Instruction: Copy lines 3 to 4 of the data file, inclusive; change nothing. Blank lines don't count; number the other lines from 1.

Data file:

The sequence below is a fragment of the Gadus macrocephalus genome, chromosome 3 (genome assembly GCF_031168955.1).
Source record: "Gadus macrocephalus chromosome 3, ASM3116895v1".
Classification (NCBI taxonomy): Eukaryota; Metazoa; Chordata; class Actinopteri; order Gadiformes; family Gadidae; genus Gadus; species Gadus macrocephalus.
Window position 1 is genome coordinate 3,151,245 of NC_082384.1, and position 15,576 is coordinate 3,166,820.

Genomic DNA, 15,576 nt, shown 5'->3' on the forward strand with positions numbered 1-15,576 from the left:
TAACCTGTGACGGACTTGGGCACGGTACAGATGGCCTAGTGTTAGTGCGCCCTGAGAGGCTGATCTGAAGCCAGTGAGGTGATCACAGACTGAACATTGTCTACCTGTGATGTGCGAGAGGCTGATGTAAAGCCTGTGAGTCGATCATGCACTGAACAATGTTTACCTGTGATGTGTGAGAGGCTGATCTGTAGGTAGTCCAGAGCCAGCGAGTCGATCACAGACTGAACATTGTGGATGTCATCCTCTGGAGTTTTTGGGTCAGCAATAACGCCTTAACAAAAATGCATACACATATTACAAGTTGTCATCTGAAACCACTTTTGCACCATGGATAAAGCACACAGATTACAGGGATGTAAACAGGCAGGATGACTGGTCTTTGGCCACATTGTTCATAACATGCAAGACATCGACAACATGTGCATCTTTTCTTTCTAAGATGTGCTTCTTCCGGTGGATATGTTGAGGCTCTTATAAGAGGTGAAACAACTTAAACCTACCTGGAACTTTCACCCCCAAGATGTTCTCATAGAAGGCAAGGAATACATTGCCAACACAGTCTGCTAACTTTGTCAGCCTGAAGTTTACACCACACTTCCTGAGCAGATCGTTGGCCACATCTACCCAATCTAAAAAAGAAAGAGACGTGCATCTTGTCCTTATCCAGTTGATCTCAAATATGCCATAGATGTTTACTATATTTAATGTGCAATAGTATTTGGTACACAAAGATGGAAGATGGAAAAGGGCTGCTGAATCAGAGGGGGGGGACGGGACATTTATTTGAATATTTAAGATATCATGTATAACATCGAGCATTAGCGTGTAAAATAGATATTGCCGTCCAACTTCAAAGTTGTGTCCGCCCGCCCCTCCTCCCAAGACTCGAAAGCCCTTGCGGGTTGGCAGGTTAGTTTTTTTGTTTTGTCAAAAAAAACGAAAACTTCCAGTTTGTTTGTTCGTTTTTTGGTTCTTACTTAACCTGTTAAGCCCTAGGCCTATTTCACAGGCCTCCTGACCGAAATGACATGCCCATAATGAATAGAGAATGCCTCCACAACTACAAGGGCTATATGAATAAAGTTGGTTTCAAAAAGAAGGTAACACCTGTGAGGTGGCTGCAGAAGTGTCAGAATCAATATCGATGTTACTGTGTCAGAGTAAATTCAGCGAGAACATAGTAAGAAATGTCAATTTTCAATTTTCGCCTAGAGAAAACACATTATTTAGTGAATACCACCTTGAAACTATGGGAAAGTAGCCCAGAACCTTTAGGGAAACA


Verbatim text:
Classification (NCBI taxonomy): Eukaryota; Metazoa; Chordata; class Actinopteri; order Gadiformes; family Gadidae; genus Gadus; species Gadus macrocephalus.
Window position 1 is genome coordinate 3,151,245 of NC_082384.1, and position 15,576 is coordinate 3,166,820.